You’ll know you have toenail fungus if your nails become yellowed and thickened. Soon they begin crumbling around the edges. In some cases, untreated toe fungus can cause the nail to separate from the nail plate and fall right off. Serious complications are rare, but the danger is that the fungus will spread to the skin (cellulitis) or bones, tendons and blood (fungal paronychia). There are many reasons why people end up with persistent toenail fungus that seems to never go away. Are you making any of these common mistakes?
1. Painting Over Toenail Fungus.
We can all agree nail art looks pretty spiffy, but it can be disastrous if people simply try to “cover up” their foot fungus with nail polish. Yes, the yellowed nails are unsightly, but the Foot Health Network warns that wearing nail polish will “seal in fungus and allow it to grow.” Furthermore, the Detroit Foot Pain blog adds that wearing toenail polish too often can deprive the nail of oxygen and create damage to the nail that invites fungus to grow.
2. Thinking It’ll “Just Go Away Eventually.”
People often mistakenly think that a nail fungus infection will go away on its own. “It is usually a chronic condition that progresses to involve more of the nail and other toes,” says Dr. Jerome Cawthon at the Jackson Family Foot Care Center. “Even if the affected nail falls off spontaneously or is knocked off, the nail that grows back is usually affected by the fungus.”
3. Trusting Over-The-Counter Topical Creams.
Over-the-counter creams appeal to consumers because they can be purchased without visiting a doctor and they are relatively cheap. However, Web MD reports: “They do not work as well as oral medicine in curing fungal nail infections.” One review of research found that ciclopirox cream only killed fungi in 30% of people who used it. The use of these creams is mainly to help prevent reinfection after the fungus has been cured using oral medication or laser treatment.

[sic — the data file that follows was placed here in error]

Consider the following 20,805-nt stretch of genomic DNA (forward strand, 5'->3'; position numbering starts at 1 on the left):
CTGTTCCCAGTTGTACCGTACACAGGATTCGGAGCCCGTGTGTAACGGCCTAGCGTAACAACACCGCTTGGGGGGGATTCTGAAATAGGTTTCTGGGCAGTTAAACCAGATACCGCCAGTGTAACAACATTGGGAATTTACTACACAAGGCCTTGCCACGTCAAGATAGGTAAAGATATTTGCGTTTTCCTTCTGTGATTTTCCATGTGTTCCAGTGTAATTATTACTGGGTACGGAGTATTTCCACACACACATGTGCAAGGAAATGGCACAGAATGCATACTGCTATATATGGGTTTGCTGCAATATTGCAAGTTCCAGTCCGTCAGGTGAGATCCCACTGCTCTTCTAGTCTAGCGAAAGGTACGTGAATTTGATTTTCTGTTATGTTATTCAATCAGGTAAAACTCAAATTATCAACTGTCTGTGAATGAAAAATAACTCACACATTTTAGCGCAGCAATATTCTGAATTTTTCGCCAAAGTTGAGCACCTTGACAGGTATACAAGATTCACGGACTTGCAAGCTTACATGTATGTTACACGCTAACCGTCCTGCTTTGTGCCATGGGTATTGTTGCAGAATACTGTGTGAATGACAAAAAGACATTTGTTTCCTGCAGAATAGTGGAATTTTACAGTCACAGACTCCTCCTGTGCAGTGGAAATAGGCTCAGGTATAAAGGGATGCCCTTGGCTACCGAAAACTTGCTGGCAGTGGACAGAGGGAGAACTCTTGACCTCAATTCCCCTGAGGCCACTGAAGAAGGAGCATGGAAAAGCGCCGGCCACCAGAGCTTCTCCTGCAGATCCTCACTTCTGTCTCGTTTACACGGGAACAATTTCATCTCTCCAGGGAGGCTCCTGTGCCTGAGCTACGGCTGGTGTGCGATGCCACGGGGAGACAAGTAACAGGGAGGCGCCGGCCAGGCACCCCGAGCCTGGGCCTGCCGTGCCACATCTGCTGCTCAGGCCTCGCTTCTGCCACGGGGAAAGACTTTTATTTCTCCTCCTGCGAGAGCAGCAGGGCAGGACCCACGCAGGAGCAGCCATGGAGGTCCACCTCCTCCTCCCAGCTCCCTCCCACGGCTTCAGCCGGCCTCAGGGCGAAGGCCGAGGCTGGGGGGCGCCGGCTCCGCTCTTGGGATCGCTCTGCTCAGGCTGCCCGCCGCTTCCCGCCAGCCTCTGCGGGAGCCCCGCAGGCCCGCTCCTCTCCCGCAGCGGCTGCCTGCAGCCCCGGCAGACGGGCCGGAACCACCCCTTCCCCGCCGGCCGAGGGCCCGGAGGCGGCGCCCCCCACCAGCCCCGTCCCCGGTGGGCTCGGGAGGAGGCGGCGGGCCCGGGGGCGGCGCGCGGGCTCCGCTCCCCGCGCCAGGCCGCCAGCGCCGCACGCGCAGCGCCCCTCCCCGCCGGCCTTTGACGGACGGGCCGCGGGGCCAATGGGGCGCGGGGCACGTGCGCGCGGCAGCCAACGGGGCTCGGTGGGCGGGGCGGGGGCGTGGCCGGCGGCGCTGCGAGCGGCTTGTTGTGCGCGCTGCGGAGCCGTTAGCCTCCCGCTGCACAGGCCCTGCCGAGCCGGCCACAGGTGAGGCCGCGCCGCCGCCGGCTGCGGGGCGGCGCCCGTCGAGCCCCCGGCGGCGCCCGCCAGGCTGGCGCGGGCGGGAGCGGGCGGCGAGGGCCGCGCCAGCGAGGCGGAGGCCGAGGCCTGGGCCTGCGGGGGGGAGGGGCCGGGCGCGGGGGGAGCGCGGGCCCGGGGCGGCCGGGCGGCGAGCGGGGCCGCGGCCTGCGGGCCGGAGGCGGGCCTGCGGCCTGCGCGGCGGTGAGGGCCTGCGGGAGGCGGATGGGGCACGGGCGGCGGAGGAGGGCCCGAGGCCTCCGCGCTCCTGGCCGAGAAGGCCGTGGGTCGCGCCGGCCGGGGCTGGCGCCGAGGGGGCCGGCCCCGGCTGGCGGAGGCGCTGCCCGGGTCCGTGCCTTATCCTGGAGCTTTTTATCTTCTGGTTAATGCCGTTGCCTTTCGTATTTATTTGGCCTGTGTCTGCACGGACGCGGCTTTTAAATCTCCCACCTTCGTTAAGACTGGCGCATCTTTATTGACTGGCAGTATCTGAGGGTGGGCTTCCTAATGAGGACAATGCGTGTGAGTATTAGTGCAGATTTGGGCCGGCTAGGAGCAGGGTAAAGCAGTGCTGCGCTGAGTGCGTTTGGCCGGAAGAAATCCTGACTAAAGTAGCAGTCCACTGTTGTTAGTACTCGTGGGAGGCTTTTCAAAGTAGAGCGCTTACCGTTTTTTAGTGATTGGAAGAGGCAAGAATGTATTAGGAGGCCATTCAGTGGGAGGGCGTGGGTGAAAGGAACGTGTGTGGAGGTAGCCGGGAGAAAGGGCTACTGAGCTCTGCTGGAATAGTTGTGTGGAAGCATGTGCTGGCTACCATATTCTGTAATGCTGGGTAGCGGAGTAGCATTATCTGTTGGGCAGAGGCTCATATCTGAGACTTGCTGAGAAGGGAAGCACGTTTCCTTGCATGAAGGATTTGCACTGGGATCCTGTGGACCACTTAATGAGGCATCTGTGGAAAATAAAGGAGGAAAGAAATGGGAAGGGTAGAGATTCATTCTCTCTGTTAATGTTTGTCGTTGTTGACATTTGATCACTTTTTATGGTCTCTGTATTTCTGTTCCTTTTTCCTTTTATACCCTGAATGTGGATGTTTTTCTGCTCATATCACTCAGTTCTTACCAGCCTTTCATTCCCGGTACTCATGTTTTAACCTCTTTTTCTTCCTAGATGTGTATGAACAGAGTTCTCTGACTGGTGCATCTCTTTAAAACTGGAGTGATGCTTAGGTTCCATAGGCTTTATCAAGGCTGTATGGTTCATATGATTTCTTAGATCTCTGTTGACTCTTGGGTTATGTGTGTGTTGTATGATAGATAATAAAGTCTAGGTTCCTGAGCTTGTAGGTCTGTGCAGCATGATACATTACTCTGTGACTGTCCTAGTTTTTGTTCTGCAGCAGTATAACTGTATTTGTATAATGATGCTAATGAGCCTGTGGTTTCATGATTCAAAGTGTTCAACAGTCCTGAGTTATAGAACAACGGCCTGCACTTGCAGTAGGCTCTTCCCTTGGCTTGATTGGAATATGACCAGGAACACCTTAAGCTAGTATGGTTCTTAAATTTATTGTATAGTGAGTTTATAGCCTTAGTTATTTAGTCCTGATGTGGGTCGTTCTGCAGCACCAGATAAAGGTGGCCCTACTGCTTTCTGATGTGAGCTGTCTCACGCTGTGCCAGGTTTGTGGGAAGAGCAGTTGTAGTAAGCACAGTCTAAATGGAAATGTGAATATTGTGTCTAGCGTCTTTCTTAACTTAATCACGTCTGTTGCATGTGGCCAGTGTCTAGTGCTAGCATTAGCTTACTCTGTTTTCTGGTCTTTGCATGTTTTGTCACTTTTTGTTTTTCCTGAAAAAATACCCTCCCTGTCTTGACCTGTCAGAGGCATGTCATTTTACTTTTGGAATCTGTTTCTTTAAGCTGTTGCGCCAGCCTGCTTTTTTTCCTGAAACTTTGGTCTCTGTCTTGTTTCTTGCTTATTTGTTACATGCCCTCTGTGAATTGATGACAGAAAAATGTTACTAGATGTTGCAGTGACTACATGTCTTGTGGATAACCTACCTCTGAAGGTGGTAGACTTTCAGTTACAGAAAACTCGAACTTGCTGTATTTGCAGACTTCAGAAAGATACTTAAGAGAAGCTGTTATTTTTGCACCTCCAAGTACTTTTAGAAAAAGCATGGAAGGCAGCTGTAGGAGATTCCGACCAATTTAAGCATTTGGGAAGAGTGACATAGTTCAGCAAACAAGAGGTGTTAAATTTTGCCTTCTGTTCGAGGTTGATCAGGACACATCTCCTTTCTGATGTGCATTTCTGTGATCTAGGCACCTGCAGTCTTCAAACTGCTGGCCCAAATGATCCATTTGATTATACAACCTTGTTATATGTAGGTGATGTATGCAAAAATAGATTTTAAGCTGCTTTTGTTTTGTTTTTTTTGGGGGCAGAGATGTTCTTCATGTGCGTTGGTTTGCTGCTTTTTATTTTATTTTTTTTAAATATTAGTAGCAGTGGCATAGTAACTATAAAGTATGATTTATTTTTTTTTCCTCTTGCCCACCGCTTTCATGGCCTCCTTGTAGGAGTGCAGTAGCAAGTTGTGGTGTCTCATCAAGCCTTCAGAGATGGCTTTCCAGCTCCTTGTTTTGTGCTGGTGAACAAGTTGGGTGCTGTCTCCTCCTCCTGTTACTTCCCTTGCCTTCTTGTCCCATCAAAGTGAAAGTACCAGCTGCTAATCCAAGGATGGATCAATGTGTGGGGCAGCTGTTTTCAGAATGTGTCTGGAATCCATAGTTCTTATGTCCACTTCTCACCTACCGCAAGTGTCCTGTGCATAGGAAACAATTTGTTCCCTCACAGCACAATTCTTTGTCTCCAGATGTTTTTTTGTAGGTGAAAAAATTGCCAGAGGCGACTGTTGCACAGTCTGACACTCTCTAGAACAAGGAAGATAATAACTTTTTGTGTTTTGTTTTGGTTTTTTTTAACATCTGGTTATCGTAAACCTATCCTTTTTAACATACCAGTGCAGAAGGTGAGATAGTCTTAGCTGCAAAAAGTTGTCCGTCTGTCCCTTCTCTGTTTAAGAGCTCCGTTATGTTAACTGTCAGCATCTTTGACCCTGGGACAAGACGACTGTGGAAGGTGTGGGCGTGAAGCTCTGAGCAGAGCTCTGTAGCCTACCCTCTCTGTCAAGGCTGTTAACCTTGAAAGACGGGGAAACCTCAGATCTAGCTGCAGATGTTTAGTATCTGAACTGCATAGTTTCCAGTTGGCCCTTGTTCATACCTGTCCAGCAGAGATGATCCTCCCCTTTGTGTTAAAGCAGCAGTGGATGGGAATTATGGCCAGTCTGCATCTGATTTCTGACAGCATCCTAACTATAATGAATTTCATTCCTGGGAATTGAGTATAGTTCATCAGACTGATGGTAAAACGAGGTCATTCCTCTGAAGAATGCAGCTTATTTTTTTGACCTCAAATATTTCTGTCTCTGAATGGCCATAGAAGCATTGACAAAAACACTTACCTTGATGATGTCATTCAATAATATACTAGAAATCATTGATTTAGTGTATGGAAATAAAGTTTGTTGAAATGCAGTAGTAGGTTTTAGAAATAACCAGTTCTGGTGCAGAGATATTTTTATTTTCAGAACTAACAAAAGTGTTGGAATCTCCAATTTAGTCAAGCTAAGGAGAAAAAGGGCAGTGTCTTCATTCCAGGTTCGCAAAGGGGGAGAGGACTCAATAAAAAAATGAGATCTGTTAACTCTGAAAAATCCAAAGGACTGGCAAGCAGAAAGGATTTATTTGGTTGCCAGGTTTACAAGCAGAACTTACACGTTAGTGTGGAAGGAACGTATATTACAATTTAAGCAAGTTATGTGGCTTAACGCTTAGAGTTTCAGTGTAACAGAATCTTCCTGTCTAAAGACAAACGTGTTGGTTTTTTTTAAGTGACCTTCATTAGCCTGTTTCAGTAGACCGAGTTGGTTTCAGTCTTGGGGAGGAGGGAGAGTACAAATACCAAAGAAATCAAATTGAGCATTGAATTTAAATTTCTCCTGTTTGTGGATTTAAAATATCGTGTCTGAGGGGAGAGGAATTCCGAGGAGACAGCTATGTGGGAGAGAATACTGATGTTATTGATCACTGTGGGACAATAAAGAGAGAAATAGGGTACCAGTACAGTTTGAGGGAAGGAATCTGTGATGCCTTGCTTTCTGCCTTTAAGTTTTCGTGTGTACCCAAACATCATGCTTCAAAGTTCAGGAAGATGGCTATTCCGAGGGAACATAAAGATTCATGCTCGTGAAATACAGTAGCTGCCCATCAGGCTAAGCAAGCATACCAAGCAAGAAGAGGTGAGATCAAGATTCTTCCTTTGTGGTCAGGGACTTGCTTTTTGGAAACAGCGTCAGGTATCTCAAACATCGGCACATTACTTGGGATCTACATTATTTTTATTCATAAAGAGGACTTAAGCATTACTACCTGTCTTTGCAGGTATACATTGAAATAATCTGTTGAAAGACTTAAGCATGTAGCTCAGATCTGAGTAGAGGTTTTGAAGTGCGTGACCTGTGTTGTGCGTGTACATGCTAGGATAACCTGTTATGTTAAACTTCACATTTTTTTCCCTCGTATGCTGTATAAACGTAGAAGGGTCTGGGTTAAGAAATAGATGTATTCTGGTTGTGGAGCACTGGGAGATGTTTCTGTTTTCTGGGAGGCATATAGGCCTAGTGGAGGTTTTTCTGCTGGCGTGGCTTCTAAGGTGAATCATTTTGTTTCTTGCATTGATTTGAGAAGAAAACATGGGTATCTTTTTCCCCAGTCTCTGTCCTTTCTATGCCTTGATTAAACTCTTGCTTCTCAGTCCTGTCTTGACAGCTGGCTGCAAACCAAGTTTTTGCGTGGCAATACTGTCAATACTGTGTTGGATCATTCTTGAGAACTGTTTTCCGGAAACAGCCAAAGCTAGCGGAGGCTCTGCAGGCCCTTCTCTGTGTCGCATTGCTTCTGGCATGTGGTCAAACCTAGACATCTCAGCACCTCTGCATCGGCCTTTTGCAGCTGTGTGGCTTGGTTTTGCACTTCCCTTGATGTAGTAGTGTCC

4. Digging and Picking at it.
Some people try to file away at the crumbly edges or dig under the nail plate in an attempt to “scrape away the fungus.” Quite the contrary, this activity stirs up the fungal spores and leads to infections on the other toenails and even the fingernails. It is important that you avoid sharing clippers or scissors with anyone else during this time.
5. Covering Up Too Much — Or Not At All.
While going through toenail fungus treatment, there is a time and place for everything. One mistake people make is to cover the feet constantly. Maybe they just don’t want to look at it; but keeping the feet inside socks and shoes from dawn til dusk can prevent the feet from breathing — and therefore, delay recovery. Moist socks and contaminated shoes are a frequent cause of toenail fungus infections, so it’s important to keep the feet clean and the shoes sanitized. Let the feet breathe in open-toe shoes when you are at home. On the other hand, you want to keep your feet covered with water shoes whenever you are in a public bath house, beach, swimming pool area, hotel shower, or locker room to avoid spreading the fungus to others.